Complete security tests
Security testing, otherwise referred to as penetration testing, is typically performed by either the client team or a specialist third party company at the end of an engagement, shortly before go-live.
Penetration testing simulates an attack on the application by an unauthorized user. This simulation exposes security gaps that can be addressed before go-live.
Specific planning and environment preparation for this activity may be required. Note that not all engagements require security testing. This should have been agreed upfront during planning.
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Penetration testing typically only occurs for major releases and will validate that security measures are in place, both at the infrastructure and application levels, to ensure the application is protected from unauthorized access.
Typically, tests are executed according to the top 10 issues as defined by OWASP (Open Web Application Security Project) standards.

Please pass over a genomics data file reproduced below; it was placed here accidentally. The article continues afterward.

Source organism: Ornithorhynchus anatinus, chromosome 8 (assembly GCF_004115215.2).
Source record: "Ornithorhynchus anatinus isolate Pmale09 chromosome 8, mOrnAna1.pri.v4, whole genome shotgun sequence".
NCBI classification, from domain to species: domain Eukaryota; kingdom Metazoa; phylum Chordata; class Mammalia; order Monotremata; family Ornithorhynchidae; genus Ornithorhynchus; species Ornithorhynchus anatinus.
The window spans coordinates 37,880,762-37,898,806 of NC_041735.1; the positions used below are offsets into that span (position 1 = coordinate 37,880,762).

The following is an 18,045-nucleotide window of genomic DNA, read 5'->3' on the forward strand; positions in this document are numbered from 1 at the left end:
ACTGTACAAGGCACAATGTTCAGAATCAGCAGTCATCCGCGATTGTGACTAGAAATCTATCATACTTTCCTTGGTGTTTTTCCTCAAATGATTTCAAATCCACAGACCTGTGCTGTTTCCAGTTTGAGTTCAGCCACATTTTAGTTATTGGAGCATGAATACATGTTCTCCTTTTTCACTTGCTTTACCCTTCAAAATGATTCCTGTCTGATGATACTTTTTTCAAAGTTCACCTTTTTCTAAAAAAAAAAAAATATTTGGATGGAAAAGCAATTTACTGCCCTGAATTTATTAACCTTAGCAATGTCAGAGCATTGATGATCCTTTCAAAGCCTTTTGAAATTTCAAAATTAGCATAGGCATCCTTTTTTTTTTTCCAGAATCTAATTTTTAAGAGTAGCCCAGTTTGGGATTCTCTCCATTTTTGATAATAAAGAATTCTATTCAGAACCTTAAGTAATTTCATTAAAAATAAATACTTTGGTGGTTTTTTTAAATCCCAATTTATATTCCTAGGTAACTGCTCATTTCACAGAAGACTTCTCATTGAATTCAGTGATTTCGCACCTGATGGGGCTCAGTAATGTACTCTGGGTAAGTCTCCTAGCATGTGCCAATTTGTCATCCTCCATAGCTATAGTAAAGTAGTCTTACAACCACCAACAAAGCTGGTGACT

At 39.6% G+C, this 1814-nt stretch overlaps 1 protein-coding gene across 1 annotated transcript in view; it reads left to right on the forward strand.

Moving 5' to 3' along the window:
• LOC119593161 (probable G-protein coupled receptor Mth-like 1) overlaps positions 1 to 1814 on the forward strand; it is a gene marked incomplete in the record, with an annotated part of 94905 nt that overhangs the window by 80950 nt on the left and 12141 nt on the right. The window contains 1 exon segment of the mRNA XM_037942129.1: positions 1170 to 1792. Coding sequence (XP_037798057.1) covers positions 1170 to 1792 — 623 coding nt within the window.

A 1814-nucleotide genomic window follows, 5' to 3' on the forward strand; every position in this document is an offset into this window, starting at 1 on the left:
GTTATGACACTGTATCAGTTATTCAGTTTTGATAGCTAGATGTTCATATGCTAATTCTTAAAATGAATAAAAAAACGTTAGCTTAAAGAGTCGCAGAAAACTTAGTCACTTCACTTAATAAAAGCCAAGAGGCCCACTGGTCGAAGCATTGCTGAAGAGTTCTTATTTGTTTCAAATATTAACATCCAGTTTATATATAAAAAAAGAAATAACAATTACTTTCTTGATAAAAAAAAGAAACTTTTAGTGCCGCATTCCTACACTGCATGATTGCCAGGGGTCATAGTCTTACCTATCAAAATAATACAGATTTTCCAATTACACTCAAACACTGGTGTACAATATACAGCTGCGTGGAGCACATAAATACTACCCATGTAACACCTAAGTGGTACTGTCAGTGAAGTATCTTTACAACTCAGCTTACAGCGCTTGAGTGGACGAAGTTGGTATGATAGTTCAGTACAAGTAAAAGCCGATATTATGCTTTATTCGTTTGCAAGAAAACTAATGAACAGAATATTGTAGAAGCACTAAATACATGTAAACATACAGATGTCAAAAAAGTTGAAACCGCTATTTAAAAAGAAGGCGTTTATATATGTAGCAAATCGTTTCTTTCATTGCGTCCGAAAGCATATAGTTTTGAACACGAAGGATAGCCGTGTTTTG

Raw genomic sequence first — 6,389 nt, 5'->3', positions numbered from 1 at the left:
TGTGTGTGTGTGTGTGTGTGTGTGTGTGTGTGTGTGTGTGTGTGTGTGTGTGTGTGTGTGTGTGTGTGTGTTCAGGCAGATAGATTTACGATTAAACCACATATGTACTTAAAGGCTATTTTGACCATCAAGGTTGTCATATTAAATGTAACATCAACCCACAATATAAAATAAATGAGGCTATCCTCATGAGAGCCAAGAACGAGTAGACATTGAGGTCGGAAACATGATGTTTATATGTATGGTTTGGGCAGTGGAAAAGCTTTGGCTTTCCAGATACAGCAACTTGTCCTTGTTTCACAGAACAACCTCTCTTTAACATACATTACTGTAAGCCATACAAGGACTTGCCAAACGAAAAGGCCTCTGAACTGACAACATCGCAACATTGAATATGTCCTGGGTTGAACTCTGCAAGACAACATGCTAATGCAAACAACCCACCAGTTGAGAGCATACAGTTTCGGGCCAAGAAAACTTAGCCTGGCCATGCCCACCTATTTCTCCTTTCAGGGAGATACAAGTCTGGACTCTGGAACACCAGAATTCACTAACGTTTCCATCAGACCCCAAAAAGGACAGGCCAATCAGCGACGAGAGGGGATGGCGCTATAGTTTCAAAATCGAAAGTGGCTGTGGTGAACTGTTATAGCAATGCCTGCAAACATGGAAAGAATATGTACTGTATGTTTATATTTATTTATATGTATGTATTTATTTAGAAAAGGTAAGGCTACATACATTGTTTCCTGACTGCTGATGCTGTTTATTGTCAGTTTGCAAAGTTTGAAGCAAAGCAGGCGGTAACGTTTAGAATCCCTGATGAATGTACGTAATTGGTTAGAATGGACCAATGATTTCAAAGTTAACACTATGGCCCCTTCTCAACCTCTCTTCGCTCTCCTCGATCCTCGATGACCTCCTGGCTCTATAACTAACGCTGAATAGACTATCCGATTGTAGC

The majority of Pega applications hold sensitive information that must be secure from unauthorized access for a number of reasons:
- Regulatory compliance
- Data privacy laws
- Organizational reputational risk
- Financial penalties
A separate, dedicated Production-like environment should be setup so that penetration testing can be conducted in isolation from any other project activities. It is important to ensure that the security test team are working in a stable environment that will mimic production as much as possible. A stable environment is one in which there is data integrity, a low number of defects and the environment is not subject to releases mid test cycle.
A walkthrough of the application may be required so that the security team can prepare. The test manager typically needs to dedicate some time to supporting the security test team.
Security testing should be an iterative process where any security issues are resolved between test cycles. There are typically two cycles of security testing.
For a Pega Cloud hosted environment, GCS require 10 days’ notice period in order to obtain the necessary approvals to conduct penetration testing, which must be executed within an appropriately supported environment (i.e. staging or PROD, not DEV).